The Athena SWAN Charter was established by the Equality Challenge Unit in 2005 to encourage and recognise commitment to advancing the careers of women in STEM employment in higher education and research. In May 2015 the charter was expanded and now recognises work undertaken to address gender equality more broadly, including in the arts, humanities and social sciences.
The Department of POLIS Athena SWAN Self-Assessment Committee was formed in February 2016 and includes academics, administrators and students. The Committee is putting a number of initiatives in place to highlight and promote gender equality, and is working towards receiving its Bronze Award in 2017.
The Athena SWAN Charter covers women (and men where appropriate) who are academics, support staff and students, in relation to their:
- progression of students into academia
- journey through career milestones
- working environment for all staff
The Athena Swan Charter
The Athena SWAN Charter is based on ten key principles. By being part of Athena SWAN, institutions are committing to a progressive charter; adopting these principles within their policies, practices, action plans and culture.
1. We acknowledge that academia cannot reach its full potential unless it can benefit from the talents of all.
2. We commit to advancing gender equality in academia, in particular, addressing the loss of women across the career pipeline and the absence of women from senior academic, professional and support roles.
3. We commit to addressing unequal gender representation across academic disciplines and professional and support functions. In this we recognise disciplinary differences including:
- the relative underrepresentation of women in senior roles in arts, humanities, social sciences, business and law (AHSSBL)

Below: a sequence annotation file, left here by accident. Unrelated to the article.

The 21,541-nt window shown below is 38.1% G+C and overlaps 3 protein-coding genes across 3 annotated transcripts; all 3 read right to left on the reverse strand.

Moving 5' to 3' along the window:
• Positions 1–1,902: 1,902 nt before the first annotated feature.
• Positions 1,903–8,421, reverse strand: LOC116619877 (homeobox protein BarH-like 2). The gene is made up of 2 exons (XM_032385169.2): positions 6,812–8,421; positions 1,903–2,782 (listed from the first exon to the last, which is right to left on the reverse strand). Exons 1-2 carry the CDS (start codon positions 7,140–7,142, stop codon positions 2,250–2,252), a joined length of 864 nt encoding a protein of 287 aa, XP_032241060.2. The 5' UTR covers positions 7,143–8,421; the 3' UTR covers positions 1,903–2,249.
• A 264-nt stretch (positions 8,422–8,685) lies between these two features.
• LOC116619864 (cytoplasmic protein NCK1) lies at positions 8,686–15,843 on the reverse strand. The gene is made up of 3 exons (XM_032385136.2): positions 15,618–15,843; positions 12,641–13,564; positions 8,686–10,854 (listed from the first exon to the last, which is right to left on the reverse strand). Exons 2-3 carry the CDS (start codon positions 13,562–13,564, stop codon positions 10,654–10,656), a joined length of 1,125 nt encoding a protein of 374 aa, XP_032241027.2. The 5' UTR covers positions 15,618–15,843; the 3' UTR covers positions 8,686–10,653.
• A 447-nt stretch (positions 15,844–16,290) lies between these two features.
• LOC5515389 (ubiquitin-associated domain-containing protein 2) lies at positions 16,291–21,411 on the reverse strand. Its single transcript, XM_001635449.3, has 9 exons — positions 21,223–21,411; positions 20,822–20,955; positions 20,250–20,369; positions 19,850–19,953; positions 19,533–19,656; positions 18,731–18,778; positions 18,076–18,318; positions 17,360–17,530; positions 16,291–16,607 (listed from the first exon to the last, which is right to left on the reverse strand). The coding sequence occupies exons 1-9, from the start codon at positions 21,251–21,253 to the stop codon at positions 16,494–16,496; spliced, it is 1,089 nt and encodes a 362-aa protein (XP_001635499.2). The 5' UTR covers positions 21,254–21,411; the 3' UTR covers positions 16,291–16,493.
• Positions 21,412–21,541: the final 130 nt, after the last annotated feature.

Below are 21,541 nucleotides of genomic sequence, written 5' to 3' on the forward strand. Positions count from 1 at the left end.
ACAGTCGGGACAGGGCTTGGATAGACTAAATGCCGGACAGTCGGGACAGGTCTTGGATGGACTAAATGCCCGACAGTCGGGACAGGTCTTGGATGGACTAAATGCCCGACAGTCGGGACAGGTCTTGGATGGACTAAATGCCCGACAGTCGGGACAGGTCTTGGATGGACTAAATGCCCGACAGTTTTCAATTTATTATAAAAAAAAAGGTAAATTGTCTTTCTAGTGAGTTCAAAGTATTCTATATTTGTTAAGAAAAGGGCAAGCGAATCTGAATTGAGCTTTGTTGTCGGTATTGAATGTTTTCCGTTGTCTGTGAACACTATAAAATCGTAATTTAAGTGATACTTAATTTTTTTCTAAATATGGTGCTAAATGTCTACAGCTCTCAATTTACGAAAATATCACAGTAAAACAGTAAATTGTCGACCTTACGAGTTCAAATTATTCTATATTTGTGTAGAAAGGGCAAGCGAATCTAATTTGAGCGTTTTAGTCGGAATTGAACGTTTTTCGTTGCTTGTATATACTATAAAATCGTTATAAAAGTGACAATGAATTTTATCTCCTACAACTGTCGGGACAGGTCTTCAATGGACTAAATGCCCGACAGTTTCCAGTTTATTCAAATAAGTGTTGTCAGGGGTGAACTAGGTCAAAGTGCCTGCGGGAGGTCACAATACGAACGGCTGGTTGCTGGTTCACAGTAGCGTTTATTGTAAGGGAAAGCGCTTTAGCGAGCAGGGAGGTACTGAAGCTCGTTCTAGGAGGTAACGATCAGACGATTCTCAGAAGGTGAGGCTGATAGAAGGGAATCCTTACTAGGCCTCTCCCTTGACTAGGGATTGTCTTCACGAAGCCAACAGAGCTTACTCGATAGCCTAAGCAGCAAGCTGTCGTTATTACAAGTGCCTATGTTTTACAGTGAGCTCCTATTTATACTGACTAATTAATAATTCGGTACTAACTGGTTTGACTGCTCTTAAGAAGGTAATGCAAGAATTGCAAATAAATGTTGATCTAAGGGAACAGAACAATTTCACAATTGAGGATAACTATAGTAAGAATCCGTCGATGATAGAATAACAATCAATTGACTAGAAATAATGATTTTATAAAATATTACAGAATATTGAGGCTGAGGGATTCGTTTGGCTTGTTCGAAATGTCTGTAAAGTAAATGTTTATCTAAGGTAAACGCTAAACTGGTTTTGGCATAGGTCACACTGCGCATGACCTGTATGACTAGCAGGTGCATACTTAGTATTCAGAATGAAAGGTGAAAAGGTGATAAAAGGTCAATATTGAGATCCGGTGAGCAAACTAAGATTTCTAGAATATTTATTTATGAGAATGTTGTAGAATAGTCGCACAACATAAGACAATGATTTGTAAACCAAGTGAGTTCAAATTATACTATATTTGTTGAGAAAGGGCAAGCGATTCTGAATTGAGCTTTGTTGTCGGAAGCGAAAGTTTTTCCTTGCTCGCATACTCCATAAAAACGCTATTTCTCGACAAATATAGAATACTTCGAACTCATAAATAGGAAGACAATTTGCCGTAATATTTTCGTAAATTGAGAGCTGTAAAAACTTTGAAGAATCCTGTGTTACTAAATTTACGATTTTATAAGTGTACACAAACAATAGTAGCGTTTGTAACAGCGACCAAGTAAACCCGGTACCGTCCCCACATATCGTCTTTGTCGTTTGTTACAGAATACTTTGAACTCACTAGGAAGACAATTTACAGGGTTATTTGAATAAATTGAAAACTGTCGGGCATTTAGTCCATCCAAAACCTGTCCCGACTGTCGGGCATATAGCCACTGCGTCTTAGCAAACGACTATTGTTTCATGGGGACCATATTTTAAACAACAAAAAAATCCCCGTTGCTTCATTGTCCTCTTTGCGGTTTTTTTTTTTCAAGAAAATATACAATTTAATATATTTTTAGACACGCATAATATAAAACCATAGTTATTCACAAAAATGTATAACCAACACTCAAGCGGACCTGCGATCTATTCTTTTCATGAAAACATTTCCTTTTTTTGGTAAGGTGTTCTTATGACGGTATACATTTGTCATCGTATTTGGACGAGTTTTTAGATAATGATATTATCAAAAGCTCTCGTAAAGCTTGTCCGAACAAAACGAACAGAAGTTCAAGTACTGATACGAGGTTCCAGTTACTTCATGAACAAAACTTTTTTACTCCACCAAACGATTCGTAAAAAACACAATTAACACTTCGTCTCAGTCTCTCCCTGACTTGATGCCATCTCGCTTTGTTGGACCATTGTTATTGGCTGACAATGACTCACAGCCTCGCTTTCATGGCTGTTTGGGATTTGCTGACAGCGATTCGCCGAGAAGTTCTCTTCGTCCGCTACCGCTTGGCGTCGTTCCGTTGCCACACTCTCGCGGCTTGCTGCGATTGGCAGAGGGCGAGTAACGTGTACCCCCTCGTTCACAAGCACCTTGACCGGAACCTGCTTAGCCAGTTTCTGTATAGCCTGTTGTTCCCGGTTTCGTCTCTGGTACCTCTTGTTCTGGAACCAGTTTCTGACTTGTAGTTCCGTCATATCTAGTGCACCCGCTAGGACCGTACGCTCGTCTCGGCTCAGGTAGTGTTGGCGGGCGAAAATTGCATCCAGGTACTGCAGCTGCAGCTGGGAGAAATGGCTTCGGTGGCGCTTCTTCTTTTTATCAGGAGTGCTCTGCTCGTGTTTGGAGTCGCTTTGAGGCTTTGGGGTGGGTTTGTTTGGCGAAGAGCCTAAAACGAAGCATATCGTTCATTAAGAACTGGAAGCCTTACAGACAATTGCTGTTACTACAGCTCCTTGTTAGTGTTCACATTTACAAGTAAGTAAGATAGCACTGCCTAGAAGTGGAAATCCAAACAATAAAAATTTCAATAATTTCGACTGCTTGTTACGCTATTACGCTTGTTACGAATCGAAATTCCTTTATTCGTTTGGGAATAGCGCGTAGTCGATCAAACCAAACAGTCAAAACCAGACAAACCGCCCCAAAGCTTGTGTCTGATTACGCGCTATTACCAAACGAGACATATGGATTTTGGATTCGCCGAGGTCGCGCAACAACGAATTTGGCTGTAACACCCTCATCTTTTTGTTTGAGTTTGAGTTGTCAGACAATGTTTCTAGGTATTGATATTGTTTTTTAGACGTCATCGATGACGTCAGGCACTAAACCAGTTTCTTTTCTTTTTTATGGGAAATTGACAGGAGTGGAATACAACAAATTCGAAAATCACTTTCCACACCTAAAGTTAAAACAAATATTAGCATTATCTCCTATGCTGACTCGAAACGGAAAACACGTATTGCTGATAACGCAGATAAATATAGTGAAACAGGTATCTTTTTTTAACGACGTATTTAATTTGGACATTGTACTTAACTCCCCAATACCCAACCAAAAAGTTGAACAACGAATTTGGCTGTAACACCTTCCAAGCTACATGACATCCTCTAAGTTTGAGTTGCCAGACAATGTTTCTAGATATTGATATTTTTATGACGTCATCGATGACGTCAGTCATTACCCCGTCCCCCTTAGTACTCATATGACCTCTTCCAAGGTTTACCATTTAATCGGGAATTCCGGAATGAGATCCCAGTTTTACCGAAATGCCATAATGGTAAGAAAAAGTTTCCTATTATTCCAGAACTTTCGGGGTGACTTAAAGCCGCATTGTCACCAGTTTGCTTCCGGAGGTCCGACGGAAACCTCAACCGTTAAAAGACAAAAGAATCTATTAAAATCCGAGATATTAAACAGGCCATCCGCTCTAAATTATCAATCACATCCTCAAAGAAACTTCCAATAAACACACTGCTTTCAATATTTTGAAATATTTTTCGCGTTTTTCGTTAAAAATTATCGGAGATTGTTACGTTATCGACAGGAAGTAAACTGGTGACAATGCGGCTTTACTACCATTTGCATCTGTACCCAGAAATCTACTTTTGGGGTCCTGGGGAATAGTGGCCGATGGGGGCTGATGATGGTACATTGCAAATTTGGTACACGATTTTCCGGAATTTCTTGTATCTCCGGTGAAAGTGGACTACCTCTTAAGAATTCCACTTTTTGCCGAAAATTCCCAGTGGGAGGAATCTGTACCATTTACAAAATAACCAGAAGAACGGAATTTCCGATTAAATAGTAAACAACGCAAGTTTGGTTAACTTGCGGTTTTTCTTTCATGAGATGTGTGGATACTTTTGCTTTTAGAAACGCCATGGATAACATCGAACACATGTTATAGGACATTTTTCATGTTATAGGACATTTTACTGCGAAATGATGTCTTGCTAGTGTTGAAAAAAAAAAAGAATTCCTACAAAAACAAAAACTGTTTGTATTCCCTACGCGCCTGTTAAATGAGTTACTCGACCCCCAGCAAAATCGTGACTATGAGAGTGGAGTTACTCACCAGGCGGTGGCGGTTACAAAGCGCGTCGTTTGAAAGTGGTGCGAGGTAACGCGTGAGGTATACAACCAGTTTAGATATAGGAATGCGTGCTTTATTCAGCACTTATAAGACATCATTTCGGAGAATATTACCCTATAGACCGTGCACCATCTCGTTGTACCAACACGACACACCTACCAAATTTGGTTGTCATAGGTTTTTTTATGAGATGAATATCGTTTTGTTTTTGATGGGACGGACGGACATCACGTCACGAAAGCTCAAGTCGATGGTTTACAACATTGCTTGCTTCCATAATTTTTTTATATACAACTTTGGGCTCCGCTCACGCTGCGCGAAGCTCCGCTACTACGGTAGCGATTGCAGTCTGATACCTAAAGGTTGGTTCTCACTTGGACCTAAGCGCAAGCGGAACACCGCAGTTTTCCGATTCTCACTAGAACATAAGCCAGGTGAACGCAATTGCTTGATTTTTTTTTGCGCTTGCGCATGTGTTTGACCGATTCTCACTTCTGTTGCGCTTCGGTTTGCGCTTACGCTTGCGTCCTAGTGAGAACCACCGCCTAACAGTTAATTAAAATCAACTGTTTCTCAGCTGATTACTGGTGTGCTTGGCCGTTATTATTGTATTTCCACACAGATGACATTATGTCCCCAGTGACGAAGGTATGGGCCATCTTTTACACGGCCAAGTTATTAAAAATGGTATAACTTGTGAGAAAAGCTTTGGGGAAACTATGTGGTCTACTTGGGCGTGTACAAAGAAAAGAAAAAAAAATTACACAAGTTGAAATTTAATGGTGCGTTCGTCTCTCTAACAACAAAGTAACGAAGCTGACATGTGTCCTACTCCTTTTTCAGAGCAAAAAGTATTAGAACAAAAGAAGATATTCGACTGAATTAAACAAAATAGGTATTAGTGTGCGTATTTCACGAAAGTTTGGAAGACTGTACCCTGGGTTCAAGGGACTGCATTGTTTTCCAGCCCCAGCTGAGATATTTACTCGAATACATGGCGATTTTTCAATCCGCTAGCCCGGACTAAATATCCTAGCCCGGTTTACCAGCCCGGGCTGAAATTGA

- the particularly high loss rate of women in science, technology, engineering, mathematics and medicine (STEMM)
4. We commit to tackling the gender pay gap.
5. We commit to removing the obstacles faced by women, in particular, at major points of career development and progression including the transition from PhD into a sustainable academic career.
6. We commit to addressing the negative consequences of using short-term contracts for the retention and progression of staff in academia, particularly women.
7. We commit to tackling the discriminatory treatment often experienced by trans people.
8. We acknowledge that advancing gender equality demands commitment and action from all levels of the organisation and in particular active leadership from those in senior roles.
9. We commit to making and mainstreaming sustainable structural and cultural changes to advance gender equality, recognising that initiatives and actions that support individuals alone will not sufficiently advance equality.
10. All individuals have identities shaped by several different factors. We commit to considering the intersection of gender and other factors wherever possible.
The Self-Assessment Committee consists of:
Dr Glen Rangwala (Chair), University Teaching Officer
Dr Jude Browne, Director of the University of Cambridge Centre for Gender Studies
Dr Iza Hussin, University Teaching Officer
Suzy Adcock, Administrative Officer
Helen Machin, HR Coordinator
Helen Williams, Department Teaching Administrator
Lydia Mizon, Graduate Secretary (MPhil IR&Pol)
Kaitlin Ball, PhD Student (POLIS)
Jane Lichtenstein, PhD Student (Development Studies)